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Rescue Round The Globe

A new company is offering a service it says will rescue you anytime, anywhere.

It’s not hard to picture the nightmare scenario: You are 4,000 feet by foot, 20 miles by horse, two hours by boat, and 12 hours by jet from home--and nearly that far from rudimentary medical care. And something breaks: A boulder. A leg. An appendix.

Very rarely is there a Life Flight helicopter ambulance or a volunteer search and rescue squad nearby. More often, at least in hunting scenarios, it’s just you and your guide, far back in the backcountry. That’s when it’s nice to have a membership with Global Rescue LLC.

Global Rescue might just be the emergency medical services company that adventurous travelers have been looking for. The service doesn’t just fly you from an approved medical facility to home, but from the scene of your accident to home, with appropriate stops for emergency care between.

This is an important distinction. Well-known and well-respected insurance providers like MedJet Assist can save you tens, sometimes hundreds of thousands of dollars by flying your incapacitated body from a primitive medical facility to the advanced one of your choosing, but first you have to get your carcass out of the woods. And, as we all know or can imagine, that’s the tough part.

Consider the tale of a hiker injured in a remote river canyon in Peru in 2006. While hiking a narrow trail at 8,500 feet, the adventurer, part of a team, fell fifty feet. The tour physician diagnosed lacerations and abrasions to extremities, thorax, and head, and recommended evacuation. The expedition leader contacted the victim’s insurance provider and MedJet Assist via satellite phone, but neither could help until the patient had reached a medical facility. The nearest clinic was a five-hour mule ride away, a ride the victim was in no condition to make. The next call went to Global Rescue, which identified its assets in the region and placed them on standby alert to perform search, rescue, and evacuation, according to Global Rescue’s Operations Manager and Chief Flight Paramedic Tom Stark.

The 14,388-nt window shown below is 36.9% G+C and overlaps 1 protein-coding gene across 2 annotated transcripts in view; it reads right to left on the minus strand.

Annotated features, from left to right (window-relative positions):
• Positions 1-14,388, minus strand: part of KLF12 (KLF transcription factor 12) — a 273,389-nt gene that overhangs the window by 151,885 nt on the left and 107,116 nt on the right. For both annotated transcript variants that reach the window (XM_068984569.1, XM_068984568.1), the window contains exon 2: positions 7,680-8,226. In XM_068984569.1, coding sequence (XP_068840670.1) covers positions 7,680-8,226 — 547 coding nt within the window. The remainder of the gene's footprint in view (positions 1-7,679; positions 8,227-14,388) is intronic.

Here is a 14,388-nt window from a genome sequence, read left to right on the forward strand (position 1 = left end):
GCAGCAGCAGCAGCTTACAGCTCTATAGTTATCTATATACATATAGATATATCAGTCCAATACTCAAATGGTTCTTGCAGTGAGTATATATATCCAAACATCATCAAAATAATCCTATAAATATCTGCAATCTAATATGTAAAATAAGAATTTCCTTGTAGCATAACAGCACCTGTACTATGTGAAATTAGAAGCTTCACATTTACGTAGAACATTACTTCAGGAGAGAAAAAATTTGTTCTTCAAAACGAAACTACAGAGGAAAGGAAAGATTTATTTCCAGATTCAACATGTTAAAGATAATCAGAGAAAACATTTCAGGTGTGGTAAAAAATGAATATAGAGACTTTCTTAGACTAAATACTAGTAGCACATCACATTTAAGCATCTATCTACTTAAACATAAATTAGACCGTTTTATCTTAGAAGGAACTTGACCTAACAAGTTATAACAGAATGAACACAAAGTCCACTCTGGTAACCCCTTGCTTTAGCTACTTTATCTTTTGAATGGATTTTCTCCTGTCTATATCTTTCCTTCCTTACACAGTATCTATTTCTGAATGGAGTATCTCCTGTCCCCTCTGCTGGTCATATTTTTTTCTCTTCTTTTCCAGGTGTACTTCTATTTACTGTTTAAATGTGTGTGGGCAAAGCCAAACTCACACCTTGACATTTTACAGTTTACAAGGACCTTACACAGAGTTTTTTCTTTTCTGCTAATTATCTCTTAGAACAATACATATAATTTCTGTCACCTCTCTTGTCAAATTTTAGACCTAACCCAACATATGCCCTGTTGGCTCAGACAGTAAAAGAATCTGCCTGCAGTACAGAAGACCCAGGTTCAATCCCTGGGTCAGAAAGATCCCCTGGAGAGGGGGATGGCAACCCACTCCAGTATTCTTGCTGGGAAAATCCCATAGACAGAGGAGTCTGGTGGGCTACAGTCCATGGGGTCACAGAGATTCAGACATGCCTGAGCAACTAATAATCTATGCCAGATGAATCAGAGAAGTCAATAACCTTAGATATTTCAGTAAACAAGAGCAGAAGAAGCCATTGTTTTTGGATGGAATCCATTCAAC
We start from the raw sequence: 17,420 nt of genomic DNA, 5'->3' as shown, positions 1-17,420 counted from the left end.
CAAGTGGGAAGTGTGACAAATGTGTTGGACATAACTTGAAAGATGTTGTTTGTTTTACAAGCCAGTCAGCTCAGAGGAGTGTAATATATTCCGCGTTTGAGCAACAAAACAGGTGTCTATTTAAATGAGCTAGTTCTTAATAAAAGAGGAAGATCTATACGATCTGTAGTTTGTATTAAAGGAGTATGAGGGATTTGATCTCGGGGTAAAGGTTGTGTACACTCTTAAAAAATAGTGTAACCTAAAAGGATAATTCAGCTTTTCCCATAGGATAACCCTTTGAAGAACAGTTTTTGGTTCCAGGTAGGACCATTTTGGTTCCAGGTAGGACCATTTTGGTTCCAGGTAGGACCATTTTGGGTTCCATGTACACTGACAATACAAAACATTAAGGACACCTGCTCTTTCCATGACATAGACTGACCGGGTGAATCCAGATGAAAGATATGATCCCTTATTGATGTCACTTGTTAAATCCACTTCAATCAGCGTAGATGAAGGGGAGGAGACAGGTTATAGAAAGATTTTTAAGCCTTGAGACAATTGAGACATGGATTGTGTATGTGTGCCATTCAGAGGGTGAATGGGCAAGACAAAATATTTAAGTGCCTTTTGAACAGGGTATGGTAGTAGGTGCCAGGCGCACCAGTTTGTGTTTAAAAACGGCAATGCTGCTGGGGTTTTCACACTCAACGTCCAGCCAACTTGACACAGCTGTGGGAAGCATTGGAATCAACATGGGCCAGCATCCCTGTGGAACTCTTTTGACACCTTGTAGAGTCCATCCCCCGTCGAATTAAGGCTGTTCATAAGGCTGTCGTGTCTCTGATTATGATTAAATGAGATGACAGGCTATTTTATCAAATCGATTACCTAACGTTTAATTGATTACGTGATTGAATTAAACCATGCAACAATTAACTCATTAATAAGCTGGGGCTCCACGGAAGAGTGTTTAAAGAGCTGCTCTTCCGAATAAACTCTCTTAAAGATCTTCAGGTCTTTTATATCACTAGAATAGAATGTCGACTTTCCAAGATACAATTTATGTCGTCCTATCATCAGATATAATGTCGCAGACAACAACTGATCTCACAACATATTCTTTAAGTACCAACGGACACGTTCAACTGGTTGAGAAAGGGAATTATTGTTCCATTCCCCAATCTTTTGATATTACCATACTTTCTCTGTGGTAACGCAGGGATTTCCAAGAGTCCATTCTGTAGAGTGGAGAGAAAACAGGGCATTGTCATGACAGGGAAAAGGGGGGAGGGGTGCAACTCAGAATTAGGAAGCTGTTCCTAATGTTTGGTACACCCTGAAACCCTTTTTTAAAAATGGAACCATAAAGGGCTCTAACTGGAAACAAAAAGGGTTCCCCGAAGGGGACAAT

“We instructed the tour leader to identify a landing zone large enough for a helicopter and to build a signal fire so we could locate them. Once the patient was extracted, we had a medically configured turboprop airplane rendezvous with the helicopter at the nearest available airstrip and fly him to Lima.”

Following treatment, the patient was stabilized and evacuated via jet to his home city in the USA.

Now, that’s an effective rescue insurance program.

“Our motto is to be able to rescue anyone, anytime, anywhere,” said Nic McKinley, a team leader with one of Global Rescue’s Tactical Medical Rescue Units. McKinley explained that during the rescue of the Peru hiker, his team prepared a backup plan to extract the patient even if a helicopter couldn’t reach him. “We had a team prepped and ready to perform a fixed-wing insertion and ground egress if helicopter access wasn’t viable, which is often the case in very rough terrain.”